A seven point plan to suppress covid infections and reduce disruptionsBMJ 2022; 378 doi: https://doi.org/10.1136/bmj.o1793 (Published 19 July 2022) Cite this as: BMJ 2022;378:o1793
- Independent SAGE
It is now a year since the Westminster Government removed remaining covid protections on so-called “Freedom Day,” 19 July 2021. Since then, the emphasis has been on “personal responsibility” and “living with covid” However, in their actions (or, rather, inactions), the government has ignored the published scientific advice from their own advisory group, SPI-B.1 This stresses that people can keep themselves safe only when they are given clear information about what the risks are, how to identify them, and how to mitigate them. Moreover, SPI-B underline that people must be given the opportunities, resources and support to act on this information. On the contrary, the government has repeatedly sent out messages implying that “it’s all over” and that there is “no cause for concern.” They have also removed support for even the most basic measures—such as free testing to determine whether one is infected or comprehensive support to allow those who are infectious to stay at home. In so doing, they have rendered their own policy ineffective.
The result has been predictable. Levels of infection and hospital admission have remained consistently high over the past year. The issue is not merely that there have been multiple peaks associated with waves of new covid variants, but that even the troughs of the waves in the past 12 months have been much higher than before. While vaccination and anti-viral medications have reduced the levels of severe illness and death, most people with covid still become unwell, causing massive disruption to their lives (and the lives of those around them), to the health service, and to the economy through staff shortages. Finally, long covid is likely to have a severe long term impact on both individuals and the economy.2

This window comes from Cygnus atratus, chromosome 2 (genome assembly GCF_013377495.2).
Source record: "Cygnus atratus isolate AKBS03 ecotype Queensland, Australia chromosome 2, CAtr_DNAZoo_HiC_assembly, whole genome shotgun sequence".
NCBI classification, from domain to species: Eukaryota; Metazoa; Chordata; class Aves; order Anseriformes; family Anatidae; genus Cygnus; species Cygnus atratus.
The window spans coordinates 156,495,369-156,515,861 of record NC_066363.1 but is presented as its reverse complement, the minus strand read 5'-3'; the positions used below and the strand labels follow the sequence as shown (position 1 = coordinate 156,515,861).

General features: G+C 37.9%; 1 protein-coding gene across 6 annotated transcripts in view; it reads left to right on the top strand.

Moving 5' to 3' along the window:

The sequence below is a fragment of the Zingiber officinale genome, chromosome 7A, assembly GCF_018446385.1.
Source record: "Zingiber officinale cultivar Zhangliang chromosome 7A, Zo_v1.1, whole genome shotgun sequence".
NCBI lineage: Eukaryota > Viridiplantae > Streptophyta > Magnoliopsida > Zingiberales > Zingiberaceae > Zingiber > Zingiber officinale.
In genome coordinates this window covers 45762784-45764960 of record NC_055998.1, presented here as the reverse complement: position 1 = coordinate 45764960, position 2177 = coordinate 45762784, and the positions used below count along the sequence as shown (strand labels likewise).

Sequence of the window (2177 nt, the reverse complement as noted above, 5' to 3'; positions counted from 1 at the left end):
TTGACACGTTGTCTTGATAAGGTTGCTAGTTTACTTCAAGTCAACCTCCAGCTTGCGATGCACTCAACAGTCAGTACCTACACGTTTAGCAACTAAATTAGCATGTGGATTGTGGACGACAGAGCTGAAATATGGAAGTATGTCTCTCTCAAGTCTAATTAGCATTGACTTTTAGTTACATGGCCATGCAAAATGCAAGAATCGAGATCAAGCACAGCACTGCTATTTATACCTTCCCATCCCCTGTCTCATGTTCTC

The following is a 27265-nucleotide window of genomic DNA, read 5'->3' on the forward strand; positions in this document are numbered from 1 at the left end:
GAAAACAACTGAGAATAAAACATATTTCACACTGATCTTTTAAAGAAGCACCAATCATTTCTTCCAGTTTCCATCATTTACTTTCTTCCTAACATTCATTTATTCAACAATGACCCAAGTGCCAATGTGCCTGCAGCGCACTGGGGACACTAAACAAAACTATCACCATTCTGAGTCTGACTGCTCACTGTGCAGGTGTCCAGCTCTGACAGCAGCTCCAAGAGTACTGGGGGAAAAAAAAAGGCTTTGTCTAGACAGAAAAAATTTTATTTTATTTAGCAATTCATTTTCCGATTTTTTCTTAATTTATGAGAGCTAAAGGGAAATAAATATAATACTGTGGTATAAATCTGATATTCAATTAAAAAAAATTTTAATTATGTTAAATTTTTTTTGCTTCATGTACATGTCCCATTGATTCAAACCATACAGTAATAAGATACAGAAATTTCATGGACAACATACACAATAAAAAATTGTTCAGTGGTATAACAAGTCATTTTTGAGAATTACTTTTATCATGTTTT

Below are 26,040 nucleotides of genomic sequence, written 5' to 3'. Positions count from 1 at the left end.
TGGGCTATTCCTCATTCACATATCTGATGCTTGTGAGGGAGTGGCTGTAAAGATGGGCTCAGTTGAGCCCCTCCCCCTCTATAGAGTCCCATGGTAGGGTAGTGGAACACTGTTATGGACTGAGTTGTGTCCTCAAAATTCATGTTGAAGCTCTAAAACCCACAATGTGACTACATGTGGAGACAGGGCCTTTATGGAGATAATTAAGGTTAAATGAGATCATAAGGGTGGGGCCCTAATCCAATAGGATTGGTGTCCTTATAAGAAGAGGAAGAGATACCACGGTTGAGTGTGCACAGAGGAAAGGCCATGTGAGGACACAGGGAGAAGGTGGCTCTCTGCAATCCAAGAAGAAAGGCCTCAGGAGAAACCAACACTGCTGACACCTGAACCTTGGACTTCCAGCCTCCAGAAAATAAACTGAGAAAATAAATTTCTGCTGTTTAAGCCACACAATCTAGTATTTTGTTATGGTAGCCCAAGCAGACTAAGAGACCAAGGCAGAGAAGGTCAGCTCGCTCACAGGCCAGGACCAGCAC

Various groups are being particularly hard hit. Disadvantaged communities are rendered even more disadvantaged with each wave through a combination of higher exposure, poorer pre-existing health, and lower levels of vaccination. Clinically vulnerable people and their families are limited in their ability to participate in public life because of the risks they face if infected, an ever present threat during continued periods of high prevalence.
We can do better. We need measures to suppress infection and reduce disruption. The measures that are required to suppress transmission are far less draconian than in the past because most of the population has some degree of immunity. What is more, many of these measures offer benefits beyond the immediate threat posed by the pandemic. As well as reducing the risks associated with covid, they will protect and promote health and wellbeing in the longer term, with consequent benefits to productivity and the economy.
1. Clear and consistent messaging concerning covid risk and risk mitigation, reinforced by public statements by those in positions of authority3;
2. Increased efforts to promote vaccine uptake, among all age groups,4 and with particular emphasis on groups among whom uptake has been low, in particular ethnic minority communities.5 This should be coupled with a clear long term plan to address waning immunity and immune escape by new variants6;